On ‘Being Funny in a Foreign Language,’ The 1975 gets their groove back

Tori Coker, Content Editor

The 1975 returned with their fifth studio album, “Being Funny in a Foreign Language,” on Friday, Oct. 14.

Just in time for the 2014 Tumblr girl renaissance, it seems that after the dry spell that was their previous effort, The 1975 has gotten their groove back.

An alternative take on the eponymous intro track that has varied in sonics but sustained the same lyrics in opening every The 1975 album up to now immediately confronts listeners with a new body of lyrics which are arguably the album’s best set, with lead singer Matty Healy expressing that he’s, “sorry if you’re living and you’re seventeen,” and reckoning with, “making an aesthetic out of not doing well.”

1980’s vibes tend to be a given with this band, but this release takes a refreshing swing back to their mastery of the sound as demonstrated with sophomore effort “I Like It When You Sleep, for You Are So Beautiful yet So Unaware of It,” (no, really, that’s what it’s called) and the single “If You’re Too Shy (Let Me Know,)” my personal lone favorite from their fourth record. Bathed in synths and sax and heart rattling percussion, “Being Funny” even ventures to borrow disco influences in between nods to classic pop-rock.

The band swaps their trademark melancholy and playful pessimism with near bubblegum-y lovestruck attitudes on tracks like “I’m In Love With You” — a standout on the release, brandishing one hell of an earworm with its hook and one hell of a Phoebe Bridgers cameo with its music video. “Happiness” sports a similar heart on its sleeve, with Healy musing against an airtight blend of horns and synths, “I would go blind just to see you, I’d go too far just to have you near.”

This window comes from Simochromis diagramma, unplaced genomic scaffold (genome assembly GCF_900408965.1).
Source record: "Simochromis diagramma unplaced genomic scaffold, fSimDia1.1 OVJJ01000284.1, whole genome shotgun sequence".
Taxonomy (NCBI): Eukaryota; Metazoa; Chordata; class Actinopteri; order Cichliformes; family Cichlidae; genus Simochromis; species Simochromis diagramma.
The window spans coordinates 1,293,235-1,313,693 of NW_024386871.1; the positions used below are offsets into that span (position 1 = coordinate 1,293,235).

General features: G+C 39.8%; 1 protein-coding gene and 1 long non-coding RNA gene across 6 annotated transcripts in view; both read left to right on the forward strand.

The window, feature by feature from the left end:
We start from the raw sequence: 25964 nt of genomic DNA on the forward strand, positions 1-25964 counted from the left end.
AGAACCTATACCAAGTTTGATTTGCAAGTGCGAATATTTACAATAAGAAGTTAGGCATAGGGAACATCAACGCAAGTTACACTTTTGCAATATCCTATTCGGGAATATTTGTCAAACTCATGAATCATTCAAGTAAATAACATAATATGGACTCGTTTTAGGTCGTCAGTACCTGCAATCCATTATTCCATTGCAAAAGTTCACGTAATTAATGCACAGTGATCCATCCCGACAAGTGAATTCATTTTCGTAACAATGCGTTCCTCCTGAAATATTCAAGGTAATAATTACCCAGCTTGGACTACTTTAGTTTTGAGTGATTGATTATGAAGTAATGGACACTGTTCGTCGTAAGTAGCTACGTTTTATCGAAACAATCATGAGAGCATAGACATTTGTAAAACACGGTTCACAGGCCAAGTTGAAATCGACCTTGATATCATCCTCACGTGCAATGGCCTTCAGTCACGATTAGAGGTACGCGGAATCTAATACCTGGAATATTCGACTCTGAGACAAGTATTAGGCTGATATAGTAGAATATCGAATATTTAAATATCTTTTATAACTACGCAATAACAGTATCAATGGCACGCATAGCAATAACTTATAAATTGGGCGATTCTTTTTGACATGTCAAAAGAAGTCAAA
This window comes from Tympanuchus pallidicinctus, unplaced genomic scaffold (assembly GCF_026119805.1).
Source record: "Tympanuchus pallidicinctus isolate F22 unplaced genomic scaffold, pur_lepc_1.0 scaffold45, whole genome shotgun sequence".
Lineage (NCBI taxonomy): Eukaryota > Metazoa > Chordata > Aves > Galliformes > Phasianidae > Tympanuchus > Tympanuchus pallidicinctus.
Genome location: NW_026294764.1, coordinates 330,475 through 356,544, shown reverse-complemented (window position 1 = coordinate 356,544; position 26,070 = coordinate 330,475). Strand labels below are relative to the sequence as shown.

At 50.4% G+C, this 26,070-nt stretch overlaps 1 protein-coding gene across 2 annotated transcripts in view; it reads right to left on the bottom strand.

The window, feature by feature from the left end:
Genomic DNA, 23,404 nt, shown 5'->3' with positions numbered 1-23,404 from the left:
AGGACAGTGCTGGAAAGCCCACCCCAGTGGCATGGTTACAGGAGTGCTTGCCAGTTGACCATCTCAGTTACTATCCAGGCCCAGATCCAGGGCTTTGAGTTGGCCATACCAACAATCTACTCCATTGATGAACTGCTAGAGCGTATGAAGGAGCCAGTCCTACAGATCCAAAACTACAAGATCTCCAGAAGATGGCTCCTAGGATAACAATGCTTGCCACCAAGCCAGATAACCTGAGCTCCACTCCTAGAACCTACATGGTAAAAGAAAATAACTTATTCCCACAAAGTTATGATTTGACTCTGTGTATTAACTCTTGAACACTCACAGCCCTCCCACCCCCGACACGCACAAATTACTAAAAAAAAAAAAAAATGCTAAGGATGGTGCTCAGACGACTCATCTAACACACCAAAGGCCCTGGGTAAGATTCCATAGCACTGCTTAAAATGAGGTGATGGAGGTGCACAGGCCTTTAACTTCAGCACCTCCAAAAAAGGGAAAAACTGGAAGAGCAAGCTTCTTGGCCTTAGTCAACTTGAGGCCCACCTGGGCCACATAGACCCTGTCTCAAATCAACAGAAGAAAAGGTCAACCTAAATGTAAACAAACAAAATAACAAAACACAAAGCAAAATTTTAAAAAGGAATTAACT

Other standout tracks include “Oh Caroline,” a timeless anthem for the hopelessly devoted that swims in dreamy guitars and lies where Peter Gabriel meets Toto. “Wintering” is a heartwarming ode to all the chaos that accompanies coming home for the holidays, boasting stream of consciousness ramblings about the endearing quirks of family.

“About You” is receiving all the rage on TikTok, and for good reason. If the haunting simplicity of Healy’s vocals and the nostalgic lyrics (which evoke the same feelings that look between estranged lovers at the end of Damien Chazelle’s “La La Land” does) weren’t enough to move fans to tears, Healy’s revelation in the track’s Spotify Story that it was penned as a continuation of the band’s iconic ballad “Robbers” will surely get them there. The bridge of this song is perhaps the most exceptional part of the album, featuring lead guitarist Adam Hann’s wife Carly Holt lending an achingly wistful voice to the female figure in this story.

This album marks the band’s first time welcoming pop girl production aficionado Jack Antonoff to the plate — and wow, does it work for them. You can hear his personal touches here and there — “Looking for Somebody to Love” in particular sounds borrowed from a Bleachers album — but mostly, Antonoff’s clever ear works to take everything fans love about The 1975 to new heights.

While not altogether parting with the band’s trademark cynicism and weaponized irony, this album marks a surrender of sorts. In an uncharacteristic display of sincerity, the band moves to submerge listeners in the idea of love as something to hope for, to change for, to cling to in the midst of mayhem. At least for the 43 minutes and 32 seconds you’ll spend with this record, you’ll believe in it, too.

Rating: 4½/5 stars